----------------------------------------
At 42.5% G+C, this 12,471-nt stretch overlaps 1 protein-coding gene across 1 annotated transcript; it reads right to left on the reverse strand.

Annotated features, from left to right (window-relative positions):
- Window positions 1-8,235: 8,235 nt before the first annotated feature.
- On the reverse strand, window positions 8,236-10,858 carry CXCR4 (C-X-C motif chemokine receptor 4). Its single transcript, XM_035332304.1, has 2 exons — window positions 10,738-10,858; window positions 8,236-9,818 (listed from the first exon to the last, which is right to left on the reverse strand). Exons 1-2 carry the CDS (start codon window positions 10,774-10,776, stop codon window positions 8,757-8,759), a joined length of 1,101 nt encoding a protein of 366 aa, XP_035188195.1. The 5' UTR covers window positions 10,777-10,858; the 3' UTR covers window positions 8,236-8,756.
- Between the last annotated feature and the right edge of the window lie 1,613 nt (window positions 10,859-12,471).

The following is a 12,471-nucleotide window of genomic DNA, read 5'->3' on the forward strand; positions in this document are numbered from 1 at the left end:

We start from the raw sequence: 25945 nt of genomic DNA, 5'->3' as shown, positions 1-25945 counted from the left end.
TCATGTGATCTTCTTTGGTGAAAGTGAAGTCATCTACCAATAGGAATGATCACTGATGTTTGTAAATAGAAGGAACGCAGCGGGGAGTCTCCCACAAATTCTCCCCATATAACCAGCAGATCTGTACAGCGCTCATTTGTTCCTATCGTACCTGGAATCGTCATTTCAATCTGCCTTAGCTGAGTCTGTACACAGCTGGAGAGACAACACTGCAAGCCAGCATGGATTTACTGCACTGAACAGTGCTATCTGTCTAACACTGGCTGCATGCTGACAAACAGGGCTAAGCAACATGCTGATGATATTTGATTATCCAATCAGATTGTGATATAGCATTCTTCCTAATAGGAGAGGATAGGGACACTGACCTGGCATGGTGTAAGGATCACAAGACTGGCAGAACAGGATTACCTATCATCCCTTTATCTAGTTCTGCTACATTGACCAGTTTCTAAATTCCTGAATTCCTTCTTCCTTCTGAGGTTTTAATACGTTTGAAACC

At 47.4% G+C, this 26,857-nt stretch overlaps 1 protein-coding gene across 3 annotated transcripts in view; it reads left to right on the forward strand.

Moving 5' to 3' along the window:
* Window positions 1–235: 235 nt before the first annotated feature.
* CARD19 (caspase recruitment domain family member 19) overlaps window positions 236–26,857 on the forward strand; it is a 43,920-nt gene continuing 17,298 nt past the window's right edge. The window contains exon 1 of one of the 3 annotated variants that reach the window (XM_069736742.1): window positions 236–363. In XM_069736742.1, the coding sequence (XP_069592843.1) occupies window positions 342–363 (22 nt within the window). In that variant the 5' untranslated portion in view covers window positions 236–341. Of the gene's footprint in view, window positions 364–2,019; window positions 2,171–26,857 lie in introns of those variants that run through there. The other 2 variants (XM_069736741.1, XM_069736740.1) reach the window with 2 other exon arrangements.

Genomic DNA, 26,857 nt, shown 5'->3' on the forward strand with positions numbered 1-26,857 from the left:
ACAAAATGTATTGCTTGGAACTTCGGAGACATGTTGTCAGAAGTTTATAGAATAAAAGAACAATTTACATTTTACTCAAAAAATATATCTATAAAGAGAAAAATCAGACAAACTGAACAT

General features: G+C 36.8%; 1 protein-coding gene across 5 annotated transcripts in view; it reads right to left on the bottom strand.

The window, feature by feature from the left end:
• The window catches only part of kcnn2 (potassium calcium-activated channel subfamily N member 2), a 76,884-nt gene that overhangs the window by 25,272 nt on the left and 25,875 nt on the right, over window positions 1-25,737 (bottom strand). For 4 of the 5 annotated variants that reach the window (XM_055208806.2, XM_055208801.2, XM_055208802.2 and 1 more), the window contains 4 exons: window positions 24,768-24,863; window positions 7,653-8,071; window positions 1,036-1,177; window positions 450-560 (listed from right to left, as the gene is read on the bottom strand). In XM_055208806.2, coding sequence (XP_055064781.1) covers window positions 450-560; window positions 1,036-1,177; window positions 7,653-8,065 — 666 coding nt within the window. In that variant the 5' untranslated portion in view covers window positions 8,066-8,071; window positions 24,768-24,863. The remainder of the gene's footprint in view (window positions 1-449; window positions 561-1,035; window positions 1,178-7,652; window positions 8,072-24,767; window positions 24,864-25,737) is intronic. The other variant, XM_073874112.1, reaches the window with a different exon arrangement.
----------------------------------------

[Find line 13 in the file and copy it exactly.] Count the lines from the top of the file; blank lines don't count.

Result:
Genomic DNA, 26,857 nt, shown 5'->3' on the forward strand with positions numbered 1-26,857 from the left: